there are about 20-30 permanent members.
“I met many people who are eager to help me learn new skills and motivate me to take on challenges that I thought were impossible for me. The best part of AUBG Spaces is that it is driven by the students and their needs,” said Pohlupkov.
Up to now, CSSU has been the only student club which has gathered computer enthusiasts on campus. According to the founders of AUBG Spaces, CSSU lacks the three aspects that they are trying to implement. Because of that, according to Tonev, the two clubs are planning to merge in the near future.
“What is for sure is that this semester we are having meetings together and we try to organize events together, as we believe that this is the way we could get more students involved in COS/INF events,” said Mihaela Dimovska, the current President of CSSU.
Since the beginning of the academic year AUBG Spaces has been quite active and has been hosting events almost every week. “We are trying to help other clubs as well in terms of their websites and internet image,” said Tonev. Most of the challenges they organized did not require specific coding or computing skills. A student may just have an idea and the members will help him/her to develop it.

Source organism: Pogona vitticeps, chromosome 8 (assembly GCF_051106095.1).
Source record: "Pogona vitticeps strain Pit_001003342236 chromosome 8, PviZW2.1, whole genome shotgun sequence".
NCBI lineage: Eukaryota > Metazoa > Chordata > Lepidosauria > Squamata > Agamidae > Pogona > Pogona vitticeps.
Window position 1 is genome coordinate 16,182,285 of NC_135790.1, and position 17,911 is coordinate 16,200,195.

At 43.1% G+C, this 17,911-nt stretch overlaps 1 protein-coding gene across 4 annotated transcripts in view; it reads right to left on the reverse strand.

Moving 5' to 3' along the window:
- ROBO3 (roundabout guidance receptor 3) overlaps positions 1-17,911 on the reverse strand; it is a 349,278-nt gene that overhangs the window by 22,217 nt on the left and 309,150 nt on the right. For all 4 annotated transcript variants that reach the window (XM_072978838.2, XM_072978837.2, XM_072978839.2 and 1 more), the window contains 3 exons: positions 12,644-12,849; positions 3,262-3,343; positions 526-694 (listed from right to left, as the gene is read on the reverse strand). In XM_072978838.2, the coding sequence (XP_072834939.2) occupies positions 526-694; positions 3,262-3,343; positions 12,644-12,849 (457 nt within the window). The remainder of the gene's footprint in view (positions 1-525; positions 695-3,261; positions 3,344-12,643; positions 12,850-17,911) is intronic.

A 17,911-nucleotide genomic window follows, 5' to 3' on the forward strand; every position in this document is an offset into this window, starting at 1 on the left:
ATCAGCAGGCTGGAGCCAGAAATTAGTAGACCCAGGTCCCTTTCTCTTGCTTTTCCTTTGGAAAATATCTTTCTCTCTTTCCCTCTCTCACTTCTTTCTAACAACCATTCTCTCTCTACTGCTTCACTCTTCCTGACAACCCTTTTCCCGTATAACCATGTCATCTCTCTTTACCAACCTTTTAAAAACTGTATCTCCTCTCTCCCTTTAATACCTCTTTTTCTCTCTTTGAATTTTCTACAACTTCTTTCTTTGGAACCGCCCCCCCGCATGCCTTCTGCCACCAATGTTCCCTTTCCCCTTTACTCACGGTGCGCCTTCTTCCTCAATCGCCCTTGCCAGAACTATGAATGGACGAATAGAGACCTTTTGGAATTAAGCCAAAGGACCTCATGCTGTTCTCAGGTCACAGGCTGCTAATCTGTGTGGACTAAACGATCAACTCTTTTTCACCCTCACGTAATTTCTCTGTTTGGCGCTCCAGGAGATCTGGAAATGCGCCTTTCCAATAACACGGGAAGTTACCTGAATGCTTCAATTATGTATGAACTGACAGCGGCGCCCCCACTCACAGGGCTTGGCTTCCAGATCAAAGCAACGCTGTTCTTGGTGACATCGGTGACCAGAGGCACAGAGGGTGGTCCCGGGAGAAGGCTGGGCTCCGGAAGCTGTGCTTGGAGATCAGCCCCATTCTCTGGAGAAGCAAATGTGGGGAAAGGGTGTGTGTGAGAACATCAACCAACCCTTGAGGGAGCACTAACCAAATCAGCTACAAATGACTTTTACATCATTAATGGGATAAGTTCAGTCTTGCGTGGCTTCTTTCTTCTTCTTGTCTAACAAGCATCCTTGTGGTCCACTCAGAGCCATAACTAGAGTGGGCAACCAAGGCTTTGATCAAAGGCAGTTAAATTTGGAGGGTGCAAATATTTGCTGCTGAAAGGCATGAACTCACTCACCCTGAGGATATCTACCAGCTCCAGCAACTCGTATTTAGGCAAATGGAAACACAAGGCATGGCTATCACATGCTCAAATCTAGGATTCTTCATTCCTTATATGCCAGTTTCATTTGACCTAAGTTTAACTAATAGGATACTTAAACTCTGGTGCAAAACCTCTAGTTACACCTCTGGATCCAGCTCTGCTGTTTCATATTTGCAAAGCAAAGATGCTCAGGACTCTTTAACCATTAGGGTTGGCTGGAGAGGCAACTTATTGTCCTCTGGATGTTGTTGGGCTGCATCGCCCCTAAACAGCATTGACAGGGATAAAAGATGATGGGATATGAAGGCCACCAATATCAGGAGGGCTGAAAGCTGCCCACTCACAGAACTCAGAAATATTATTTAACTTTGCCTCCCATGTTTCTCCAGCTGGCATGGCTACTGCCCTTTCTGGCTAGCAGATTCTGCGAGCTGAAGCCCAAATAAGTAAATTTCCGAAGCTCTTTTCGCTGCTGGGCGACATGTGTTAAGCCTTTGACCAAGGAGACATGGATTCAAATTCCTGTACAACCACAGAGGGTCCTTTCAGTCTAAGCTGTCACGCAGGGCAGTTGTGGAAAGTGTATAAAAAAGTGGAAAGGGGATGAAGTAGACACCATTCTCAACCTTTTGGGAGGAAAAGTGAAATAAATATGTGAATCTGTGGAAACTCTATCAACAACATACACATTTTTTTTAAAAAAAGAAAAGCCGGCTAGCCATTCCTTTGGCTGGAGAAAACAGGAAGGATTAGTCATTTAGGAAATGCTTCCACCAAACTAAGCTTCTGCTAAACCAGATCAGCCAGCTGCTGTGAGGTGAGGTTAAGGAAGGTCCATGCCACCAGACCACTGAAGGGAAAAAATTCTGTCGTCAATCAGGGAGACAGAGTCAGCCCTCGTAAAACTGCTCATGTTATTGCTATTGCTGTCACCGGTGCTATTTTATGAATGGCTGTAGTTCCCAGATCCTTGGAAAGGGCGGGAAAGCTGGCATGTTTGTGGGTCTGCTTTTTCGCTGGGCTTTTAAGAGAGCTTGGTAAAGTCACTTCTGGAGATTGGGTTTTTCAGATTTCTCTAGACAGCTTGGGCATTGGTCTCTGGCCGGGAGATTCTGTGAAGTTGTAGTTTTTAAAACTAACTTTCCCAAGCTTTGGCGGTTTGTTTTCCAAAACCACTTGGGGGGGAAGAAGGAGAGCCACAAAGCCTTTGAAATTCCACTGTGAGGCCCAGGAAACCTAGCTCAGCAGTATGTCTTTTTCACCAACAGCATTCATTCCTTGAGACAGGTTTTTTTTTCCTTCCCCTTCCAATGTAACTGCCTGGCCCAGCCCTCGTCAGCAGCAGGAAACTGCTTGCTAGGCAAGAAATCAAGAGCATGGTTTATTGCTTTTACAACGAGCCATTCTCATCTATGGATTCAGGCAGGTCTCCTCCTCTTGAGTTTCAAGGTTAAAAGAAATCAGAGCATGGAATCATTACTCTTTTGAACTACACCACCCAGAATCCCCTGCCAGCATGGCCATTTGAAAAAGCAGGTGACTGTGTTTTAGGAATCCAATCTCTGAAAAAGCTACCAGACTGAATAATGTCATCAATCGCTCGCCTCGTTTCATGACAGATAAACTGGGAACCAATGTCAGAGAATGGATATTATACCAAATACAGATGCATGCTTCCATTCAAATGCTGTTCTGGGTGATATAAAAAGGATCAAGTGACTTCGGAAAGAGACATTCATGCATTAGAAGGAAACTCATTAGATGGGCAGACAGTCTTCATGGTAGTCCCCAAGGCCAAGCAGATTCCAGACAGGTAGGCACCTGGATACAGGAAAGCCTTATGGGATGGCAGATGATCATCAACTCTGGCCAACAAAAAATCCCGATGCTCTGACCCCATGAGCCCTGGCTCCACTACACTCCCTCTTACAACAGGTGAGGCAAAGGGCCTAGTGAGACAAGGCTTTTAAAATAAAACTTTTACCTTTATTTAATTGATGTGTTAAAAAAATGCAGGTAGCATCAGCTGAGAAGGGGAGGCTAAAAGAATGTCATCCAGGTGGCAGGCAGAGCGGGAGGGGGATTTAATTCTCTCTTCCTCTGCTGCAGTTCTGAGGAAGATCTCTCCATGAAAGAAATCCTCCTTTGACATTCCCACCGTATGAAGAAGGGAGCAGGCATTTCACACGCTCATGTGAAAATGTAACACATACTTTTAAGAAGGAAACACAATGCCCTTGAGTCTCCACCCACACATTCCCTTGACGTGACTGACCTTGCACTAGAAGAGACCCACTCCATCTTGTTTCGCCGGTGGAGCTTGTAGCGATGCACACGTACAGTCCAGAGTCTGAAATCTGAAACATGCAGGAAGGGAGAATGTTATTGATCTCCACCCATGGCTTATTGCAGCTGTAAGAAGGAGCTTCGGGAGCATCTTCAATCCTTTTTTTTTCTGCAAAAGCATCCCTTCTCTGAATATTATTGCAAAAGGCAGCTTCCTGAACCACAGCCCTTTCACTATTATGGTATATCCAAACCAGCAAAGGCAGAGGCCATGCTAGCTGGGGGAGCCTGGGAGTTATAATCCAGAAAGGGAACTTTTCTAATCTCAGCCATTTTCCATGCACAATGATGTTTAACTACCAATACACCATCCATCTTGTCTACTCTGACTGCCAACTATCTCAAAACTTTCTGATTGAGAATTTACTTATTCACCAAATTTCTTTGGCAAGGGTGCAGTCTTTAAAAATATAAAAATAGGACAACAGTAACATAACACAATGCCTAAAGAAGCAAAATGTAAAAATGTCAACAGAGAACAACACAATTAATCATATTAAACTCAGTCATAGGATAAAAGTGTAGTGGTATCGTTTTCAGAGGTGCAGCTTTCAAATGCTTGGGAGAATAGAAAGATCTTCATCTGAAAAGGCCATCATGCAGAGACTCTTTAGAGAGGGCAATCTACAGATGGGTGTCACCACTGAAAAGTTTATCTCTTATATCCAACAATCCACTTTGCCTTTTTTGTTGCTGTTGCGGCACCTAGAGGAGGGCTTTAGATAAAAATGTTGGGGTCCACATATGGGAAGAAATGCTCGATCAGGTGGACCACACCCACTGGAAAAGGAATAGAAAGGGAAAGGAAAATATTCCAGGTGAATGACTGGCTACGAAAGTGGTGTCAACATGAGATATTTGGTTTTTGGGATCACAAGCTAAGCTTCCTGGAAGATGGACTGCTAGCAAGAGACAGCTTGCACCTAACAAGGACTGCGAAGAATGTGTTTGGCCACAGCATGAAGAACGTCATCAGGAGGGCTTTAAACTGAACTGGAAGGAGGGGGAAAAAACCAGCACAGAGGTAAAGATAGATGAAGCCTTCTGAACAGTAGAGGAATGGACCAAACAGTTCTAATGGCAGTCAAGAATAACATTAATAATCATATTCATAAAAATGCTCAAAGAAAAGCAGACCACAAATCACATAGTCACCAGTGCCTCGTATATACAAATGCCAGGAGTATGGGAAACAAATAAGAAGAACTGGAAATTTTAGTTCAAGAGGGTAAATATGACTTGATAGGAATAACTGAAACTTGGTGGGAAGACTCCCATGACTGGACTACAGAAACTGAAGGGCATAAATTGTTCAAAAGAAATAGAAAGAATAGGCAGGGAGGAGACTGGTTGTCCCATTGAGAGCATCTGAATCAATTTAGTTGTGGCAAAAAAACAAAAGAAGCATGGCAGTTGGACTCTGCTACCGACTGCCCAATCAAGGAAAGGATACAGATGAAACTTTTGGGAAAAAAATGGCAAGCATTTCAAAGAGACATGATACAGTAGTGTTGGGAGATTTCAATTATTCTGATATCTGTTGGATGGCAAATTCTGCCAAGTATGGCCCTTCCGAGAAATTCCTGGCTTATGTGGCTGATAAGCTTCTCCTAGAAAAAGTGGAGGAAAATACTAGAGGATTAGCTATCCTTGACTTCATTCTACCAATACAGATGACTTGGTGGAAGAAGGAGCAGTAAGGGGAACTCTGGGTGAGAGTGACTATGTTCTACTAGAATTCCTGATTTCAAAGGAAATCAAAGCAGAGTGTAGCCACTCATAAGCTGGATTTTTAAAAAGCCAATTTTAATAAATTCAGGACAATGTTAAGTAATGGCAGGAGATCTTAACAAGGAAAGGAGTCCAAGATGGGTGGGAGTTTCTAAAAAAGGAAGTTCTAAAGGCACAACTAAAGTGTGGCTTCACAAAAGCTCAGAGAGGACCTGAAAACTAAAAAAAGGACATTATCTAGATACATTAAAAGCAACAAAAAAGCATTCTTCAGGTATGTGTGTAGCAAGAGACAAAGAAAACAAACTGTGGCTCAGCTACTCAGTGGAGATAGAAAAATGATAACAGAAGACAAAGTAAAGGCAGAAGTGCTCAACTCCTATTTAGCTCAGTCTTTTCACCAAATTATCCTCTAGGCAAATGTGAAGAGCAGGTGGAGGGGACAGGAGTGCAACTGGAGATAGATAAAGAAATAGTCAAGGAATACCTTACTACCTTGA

As AUBG Spaces relies mostly on practical experience, the founders of the club have contacted different local companies which need some help with their technical organization. According to Tonev, the greatest benefit is that students work in teams for these projects and have the opportunity to exchange knowledge and ideas in comparison to the academic projects where they usually work on their own.
Because of the great interest towards the work of the club from outside companies, the members were forced to transform it in a whole new company in order to make their work legal and to start gaining profit. They rented an office near the Skaptopara campus, where they work together. Right now it consists of six people actively working on several projects and of several people who are being mentored in an internship style.
The newly formed company is called “Centroida” and the co-owners are again Tonev and Georgiev. However, not all members of AUBG Spaces are part of the company. For the most part, those who are able to code and are interested in becoming more professional have joined the company.
Since both of the founders are graduating, they hope to leave the club as a legacy to the university. They will be mentoring the current members of the club, but what makes them happy is that there are already many active and skillful freshmen and sophomores, who can successfully continue the work of the club.
“I can only imagine what they will achieve by the time they will be seniors,” Tonev said.
The future goals of the club are to have at least one or two events and workshops every week. They are also planning to prepare AUBG teams for several upcoming challenges and competitions.